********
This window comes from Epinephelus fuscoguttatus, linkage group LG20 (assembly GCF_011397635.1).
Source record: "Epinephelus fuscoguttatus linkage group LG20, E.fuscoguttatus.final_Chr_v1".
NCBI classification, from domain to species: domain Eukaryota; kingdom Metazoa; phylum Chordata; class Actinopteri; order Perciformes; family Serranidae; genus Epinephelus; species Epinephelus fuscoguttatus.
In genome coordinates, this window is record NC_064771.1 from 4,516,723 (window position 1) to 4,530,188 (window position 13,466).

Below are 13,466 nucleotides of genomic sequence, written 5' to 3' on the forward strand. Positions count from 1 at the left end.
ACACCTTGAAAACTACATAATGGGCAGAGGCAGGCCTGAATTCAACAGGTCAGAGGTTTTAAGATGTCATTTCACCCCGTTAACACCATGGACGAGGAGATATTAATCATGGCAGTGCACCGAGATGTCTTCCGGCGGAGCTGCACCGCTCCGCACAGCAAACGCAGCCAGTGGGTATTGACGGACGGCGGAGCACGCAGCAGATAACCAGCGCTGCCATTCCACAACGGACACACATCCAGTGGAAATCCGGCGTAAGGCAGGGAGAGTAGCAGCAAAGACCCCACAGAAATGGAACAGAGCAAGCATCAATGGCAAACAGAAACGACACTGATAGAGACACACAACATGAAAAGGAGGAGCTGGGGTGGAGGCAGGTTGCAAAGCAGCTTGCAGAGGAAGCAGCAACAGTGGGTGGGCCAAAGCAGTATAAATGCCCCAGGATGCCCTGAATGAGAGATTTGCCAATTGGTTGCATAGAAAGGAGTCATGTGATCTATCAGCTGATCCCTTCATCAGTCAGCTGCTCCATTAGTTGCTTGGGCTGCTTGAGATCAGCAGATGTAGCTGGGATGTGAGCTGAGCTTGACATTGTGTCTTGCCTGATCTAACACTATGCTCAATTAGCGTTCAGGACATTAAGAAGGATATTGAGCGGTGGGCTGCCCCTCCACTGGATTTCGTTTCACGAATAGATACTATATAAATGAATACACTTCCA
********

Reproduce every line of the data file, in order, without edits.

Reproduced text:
This window comes from Epinephelus fuscoguttatus, linkage group LG20 (assembly GCF_011397635.1).
Source record: "Epinephelus fuscoguttatus linkage group LG20, E.fuscoguttatus.final_Chr_v1".
NCBI classification, from domain to species: domain Eukaryota; kingdom Metazoa; phylum Chordata; class Actinopteri; order Perciformes; family Serranidae; genus Epinephelus; species Epinephelus fuscoguttatus.
In genome coordinates, this window is record NC_064771.1 from 4,516,723 (window position 1) to 4,530,188 (window position 13,466).

Below are 13,466 nucleotides of genomic sequence, written 5' to 3' on the forward strand. Positions count from 1 at the left end.
ACACCTTGAAAACTACATAATGGGCAGAGGCAGGCCTGAATTCAACAGGTCAGAGGTTTTAAGATGTCATTTCACCCCGTTAACACCATGGACGAGGAGATATTAATCATGGCAGTGCACCGAGATGTCTTCCGGCGGAGCTGCACCGCTCCGCACAGCAAACGCAGCCAGTGGGTATTGACGGACGGCGGAGCACGCAGCAGATAACCAGCGCTGCCATTCCACAACGGACACACATCCAGTGGAAATCCGGCGTAAGGCAGGGAGAGTAGCAGCAAAGACCCCACAGAAATGGAACAGAGCAAGCATCAATGGCAAACAGAAACGACACTGATAGAGACACACAACATGAAAAGGAGGAGCTGGGGTGGAGGCAGGTTGCAAAGCAGCTTGCAGAGGAAGCAGCAACAGTGGGTGGGCCAAAGCAGTATAAATGCCCCAGGATGCCCTGAATGAGAGATTTGCCAATTGGTTGCATAGAAAGGAGTCATGTGATCTATCAGCTGATCCCTTCATCAGTCAGCTGCTCCATTAGTTGCTTGGGCTGCTTGAGATCAGCAGATGTAGCTGGGATGTGAGCTGAGCTTGACATTGTGTCTTGCCTGATCTAACACTATGCTCAATTAGCGTTCAGGACATTAAGAAGGATATTGAGCGGTGGGCTGCCCCTCCACTGGATTTCGTTTCACGAATAGATACTATATAAATGAATACACTTCCA